• Select materials and methods to maintain, repair and improve industrial equipment and systems. When choosing repair and maintenance methods, they consider factors, such as the durability, cost, ease of access, safety and efficiency. (3)
  • Evaluate the performance of major industrial systems and plant equipment, such as hoists, conveyors, pumps, ventilators and hydraulic systems. They take into consideration operators' observations, system specifications, equipment readings and test results. (3)
  • Find technical information needed to troubleshoot equipment faults by running tests, studying diagnostic flowcharts and schematic drawings, reading equipment manuals and by speaking with co-workers, suppliers and help desk technicians. (3)
Digital technology
  • May use distributed control systems interfaced with programmable logic controllers to monitor operating levels, such as temperatures, pressures, flow rates and volumes in machinery and systems. (1)
  • Use calculators and personal digital assistant (PDA) devices to complete numeracy-related tasks, such as calculating material requirements. (1)
  • May use hand-held devices, such as vibration data collectors and analyzers, to collect displacement, acceleration and velocity data. (1)
  • May use hand-held devices, such as ultrasonic flaw detectors and thermal imagers, to locate and troubleshoot equipment faults. (1)
  • May use word processing programs to write, edit and format text for incident reports and maintenance procedures. (2)
  • May use databases to retrieve maintenance schedules and enter information about work completed. (2)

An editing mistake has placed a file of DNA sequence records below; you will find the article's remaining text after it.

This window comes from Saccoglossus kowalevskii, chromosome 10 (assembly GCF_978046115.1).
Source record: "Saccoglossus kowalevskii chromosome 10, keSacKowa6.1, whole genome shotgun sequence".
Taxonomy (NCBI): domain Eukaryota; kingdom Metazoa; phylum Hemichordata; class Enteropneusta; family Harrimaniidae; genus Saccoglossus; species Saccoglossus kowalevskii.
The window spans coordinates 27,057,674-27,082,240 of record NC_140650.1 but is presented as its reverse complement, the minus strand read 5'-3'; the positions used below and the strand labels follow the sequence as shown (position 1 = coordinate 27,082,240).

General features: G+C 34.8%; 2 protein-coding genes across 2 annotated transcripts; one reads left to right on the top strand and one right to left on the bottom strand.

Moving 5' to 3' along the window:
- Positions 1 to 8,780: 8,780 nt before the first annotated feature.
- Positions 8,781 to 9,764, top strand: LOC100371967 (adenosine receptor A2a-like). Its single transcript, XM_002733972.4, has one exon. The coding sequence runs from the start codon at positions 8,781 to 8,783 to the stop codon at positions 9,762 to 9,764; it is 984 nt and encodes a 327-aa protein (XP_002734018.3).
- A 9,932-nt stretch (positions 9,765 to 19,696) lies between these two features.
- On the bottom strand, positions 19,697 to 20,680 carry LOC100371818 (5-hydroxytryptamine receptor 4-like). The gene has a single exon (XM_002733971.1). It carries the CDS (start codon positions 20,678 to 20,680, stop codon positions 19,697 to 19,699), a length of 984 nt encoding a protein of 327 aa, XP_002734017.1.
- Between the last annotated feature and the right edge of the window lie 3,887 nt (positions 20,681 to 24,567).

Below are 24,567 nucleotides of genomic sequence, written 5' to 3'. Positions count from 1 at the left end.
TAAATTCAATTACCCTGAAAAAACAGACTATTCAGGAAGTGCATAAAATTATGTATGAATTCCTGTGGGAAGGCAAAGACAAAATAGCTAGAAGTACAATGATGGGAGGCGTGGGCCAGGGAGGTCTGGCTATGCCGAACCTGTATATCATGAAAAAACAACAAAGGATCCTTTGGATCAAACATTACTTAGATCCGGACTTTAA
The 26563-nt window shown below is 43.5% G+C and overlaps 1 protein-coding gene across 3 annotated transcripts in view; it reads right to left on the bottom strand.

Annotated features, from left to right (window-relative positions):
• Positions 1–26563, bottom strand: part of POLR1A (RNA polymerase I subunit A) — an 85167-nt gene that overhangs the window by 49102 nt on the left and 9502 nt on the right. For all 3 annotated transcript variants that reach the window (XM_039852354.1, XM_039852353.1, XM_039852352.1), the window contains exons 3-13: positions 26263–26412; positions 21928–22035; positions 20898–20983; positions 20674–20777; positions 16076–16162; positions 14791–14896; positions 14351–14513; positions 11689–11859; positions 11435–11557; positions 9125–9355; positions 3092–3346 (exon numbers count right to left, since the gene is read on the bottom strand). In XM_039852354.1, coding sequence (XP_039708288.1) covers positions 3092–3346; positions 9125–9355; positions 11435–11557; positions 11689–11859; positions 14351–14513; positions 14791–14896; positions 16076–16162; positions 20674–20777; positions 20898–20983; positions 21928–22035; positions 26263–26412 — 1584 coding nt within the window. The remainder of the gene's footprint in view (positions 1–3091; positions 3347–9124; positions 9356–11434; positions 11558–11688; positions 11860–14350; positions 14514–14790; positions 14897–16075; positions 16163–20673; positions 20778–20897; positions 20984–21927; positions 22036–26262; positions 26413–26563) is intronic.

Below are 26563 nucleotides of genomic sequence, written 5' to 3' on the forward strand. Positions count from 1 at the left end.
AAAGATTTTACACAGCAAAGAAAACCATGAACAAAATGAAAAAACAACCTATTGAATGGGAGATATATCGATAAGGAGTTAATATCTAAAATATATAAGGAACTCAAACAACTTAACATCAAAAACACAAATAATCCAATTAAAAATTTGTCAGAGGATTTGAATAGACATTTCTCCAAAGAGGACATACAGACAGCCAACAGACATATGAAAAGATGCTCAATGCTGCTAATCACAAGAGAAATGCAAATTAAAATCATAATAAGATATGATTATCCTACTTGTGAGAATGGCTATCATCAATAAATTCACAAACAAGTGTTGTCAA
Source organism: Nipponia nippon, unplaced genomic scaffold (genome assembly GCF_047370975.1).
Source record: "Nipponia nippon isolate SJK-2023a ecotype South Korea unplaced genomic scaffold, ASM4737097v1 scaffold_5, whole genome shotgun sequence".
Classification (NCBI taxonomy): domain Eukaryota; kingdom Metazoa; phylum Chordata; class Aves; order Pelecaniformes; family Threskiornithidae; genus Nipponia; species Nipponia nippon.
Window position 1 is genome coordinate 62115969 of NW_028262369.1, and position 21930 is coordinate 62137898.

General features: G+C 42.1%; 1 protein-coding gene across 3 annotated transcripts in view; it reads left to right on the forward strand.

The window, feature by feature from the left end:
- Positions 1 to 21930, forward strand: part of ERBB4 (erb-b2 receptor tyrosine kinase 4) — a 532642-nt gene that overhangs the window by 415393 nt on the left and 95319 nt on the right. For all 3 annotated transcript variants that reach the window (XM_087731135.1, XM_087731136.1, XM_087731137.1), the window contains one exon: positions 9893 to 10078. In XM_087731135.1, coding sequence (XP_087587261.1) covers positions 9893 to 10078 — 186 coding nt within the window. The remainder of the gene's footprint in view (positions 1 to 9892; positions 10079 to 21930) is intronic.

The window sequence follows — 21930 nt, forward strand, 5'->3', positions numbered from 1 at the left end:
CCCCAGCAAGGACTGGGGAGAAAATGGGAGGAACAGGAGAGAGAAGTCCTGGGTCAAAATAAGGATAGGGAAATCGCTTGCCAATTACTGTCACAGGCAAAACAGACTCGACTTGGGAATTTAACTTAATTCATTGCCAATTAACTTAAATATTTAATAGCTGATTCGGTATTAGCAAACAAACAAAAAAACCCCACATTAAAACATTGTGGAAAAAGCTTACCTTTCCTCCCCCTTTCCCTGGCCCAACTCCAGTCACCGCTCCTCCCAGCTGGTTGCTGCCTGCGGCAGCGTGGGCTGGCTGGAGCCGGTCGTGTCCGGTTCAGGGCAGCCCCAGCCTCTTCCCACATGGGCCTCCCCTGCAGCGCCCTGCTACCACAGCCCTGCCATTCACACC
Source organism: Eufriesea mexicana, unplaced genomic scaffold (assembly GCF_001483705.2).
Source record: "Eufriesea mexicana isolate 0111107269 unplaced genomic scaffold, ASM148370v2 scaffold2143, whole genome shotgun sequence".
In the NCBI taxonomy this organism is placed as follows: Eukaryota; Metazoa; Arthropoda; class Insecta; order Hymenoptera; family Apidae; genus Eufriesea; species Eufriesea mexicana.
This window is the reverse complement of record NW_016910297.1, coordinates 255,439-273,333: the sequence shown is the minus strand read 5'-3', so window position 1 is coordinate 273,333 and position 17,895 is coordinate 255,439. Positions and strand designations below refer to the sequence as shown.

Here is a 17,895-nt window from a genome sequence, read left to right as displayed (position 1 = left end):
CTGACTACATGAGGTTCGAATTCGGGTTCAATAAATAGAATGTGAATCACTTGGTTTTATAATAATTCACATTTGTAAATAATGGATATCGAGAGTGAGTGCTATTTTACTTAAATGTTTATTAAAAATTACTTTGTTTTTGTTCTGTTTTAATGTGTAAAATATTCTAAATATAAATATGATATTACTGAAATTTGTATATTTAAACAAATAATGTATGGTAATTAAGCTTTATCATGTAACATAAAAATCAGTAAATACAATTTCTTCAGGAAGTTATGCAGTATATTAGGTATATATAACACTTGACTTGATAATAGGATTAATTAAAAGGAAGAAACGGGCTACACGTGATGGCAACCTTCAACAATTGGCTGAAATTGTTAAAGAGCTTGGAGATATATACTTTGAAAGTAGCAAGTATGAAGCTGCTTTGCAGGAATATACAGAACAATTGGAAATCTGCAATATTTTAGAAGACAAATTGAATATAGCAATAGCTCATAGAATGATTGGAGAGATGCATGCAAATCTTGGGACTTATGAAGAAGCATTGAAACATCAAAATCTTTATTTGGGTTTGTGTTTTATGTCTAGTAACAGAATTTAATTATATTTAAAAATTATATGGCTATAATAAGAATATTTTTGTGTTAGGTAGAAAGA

• May use computer-assisted design (CAD), manufacturing and machining programs, such as AutoCAD to modify scale drawings. (2)
  • May use communication software to exchange email messages and attachments with supervisors, clients and suppliers. (2)
  • May use the Internet to access training courses and seminars offered by training institutions, unions, suppliers, associations and employers. (2)
  • Use Internet browsers and search engines to access technical service bulletins, codes, specifications and troubleshooting guides. (2)
  • May access online articles posted by suppliers, manufacturers and associations to stay current on industry trends and practices. (2)
  • May use the Internet to access and share information on industry-related web forums and blogs. (2)
Additional informationWorking with Others

Industrial mechanics and construction millwrights perform many of their tasks independently. They also form teams with co-workers, clients and contractors when necessary to install and overhaul larger pieces of equipment and complete industrial systems. They may supervise and train apprentices and junior mechanics.

Continuous Learning

As new equipment and tools and changing regulations are a regular feature of their work environments, industrial mechanics and construction millwrights must learn continuously. They read manuals and bulletins to stay abreast of developments in their field. They also learn informally by exchanging information with co-workers and suppliers. They attend training workshops on new equipment and safety procedures, as required by their employers. They may also take courses on their own initiative to learn and improve related technical skills, such as welding and pump repair.

Labour Market Information Survey